Managing Turfgrass to Reduce Herbicide Use
Jim Brosnan, Ph.D.
Golf course superintendents are continually being asked to maintain optimal playing conditions with reduced budgets. Correct implementation of certain cultural practices can often discourage weed infestations, resulting in less revenue being spent on herbicide application. Cultural practices can also increase the effectiveness of herbicide applications. Jim Brosnan, Ph.D., will provide an overview of cultural practices that can discourage weed infestation in warm- and cool-season golf course turf. This 90-minute webcast also include results of research studies evaluating effects of cultural practices on herbicide performance.
Original presentation date: March 6, 2013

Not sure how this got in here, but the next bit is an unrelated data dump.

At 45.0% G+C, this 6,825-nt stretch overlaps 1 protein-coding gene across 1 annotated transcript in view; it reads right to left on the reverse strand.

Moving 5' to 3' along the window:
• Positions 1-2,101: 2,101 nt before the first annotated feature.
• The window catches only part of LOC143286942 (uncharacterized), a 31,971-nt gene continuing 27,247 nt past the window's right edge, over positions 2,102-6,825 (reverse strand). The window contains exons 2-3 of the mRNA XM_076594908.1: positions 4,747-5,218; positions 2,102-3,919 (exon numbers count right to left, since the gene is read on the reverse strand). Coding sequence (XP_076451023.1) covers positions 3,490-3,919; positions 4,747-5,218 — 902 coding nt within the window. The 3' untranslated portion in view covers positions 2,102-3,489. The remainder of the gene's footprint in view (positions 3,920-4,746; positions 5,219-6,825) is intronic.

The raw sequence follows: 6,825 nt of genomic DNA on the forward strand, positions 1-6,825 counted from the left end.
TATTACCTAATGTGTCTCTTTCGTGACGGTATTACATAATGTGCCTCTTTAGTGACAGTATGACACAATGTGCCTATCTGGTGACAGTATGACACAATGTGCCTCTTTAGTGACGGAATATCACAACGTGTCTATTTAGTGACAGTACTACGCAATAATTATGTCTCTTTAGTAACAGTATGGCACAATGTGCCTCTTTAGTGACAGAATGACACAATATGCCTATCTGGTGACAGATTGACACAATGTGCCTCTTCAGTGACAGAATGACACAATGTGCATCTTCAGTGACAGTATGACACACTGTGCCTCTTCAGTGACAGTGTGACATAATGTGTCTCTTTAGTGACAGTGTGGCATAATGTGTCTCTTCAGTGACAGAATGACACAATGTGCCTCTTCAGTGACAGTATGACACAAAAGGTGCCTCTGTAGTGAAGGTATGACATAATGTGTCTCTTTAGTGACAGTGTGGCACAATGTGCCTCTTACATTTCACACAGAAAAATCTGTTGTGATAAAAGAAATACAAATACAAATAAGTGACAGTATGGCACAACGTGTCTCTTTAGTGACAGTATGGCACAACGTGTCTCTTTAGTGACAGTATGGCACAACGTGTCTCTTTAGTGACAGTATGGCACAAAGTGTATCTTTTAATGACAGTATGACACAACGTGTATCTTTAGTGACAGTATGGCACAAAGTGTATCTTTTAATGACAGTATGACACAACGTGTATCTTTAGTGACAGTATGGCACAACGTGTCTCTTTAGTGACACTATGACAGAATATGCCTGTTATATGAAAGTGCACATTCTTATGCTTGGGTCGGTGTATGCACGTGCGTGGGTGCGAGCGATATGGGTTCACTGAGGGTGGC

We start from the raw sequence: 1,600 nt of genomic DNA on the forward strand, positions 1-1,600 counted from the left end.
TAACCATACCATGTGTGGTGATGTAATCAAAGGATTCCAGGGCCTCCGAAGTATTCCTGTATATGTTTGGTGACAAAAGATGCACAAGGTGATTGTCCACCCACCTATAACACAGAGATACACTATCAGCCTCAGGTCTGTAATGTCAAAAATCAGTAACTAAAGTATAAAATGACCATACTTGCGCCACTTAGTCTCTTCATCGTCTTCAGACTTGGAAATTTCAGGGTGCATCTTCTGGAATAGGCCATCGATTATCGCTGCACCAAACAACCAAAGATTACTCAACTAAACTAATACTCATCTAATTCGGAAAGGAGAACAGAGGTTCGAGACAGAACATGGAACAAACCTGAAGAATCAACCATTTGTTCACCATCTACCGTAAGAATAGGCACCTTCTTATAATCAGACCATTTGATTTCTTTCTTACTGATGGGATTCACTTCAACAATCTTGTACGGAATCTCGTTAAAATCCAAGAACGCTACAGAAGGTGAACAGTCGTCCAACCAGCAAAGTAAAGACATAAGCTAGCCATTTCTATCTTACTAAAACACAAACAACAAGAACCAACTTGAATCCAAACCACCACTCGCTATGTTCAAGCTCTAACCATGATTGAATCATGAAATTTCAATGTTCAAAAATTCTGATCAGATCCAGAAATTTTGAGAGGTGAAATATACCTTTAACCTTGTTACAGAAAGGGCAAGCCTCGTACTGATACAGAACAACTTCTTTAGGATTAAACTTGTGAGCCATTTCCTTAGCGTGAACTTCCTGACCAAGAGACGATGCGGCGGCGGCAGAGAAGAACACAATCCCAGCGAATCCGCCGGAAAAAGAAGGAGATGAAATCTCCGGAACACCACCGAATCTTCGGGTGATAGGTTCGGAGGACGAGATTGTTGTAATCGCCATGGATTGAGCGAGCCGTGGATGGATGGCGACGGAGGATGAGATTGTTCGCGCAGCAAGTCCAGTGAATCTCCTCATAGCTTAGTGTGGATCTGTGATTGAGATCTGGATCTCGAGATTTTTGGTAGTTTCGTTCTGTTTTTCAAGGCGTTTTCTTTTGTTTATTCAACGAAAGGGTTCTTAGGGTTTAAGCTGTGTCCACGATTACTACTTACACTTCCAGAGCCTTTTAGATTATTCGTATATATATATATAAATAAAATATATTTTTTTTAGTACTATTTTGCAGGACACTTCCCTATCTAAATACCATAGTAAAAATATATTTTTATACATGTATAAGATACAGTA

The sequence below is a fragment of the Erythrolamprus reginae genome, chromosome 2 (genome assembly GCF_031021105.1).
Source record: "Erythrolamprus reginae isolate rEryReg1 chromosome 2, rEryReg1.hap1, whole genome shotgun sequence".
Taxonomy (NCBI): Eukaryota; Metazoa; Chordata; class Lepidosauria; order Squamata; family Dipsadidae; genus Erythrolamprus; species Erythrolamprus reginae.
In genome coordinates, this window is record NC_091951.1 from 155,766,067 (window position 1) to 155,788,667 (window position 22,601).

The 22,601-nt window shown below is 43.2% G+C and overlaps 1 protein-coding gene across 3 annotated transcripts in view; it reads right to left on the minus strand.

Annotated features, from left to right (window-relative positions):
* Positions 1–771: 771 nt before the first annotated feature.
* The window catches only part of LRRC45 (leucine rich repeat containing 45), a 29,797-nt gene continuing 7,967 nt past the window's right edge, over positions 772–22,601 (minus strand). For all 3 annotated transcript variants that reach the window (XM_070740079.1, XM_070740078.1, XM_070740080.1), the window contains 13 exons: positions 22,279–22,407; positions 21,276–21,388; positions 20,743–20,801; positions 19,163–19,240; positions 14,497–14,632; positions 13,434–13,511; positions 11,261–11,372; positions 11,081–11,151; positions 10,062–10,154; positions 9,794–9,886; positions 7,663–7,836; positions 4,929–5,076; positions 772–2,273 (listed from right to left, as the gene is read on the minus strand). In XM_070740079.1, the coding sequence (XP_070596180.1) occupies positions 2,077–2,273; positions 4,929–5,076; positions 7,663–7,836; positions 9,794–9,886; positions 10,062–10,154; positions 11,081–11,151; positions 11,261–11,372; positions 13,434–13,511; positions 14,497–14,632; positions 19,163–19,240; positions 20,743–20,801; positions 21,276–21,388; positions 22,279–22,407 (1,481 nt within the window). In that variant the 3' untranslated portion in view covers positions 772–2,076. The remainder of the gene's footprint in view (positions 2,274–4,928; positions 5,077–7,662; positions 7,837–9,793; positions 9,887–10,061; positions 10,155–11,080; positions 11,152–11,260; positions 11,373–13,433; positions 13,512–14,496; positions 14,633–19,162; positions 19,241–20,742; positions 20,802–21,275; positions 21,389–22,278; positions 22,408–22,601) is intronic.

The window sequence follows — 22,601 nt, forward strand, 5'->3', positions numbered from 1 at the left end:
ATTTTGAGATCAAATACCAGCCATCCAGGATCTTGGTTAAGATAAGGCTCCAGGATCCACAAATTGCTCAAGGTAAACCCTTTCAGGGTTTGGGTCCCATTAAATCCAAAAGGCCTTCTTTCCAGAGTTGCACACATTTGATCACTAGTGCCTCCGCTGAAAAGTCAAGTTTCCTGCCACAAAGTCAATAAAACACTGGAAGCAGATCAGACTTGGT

About the instructor
Jim Brosnan, Ph.D., is an assistant professor in the department of plant sciences at the University of Tennessee. He earned his bachelor's degree in turfgrass science from Penn State University, his master's degree in plant, soil and insect sciences (turfgrass) from the University of Massachusetts-Amherst and his doctorate in agronomy from Penn State University. Brosnan’s research focuses on effective and economical strategies for broadleaf and grassy weed control in various turfgrass systems, including golf courses, athletic fields and residential landscapes. He is also interested in the effects of plant growth regulators on both warm- and cool-season turfgrasses. Brosnan has taught both seminars and webcasts for GCSAA.
Member price: Free
Nonmember price: $60
Chapter price: $100
Education points: 0.2
Register now »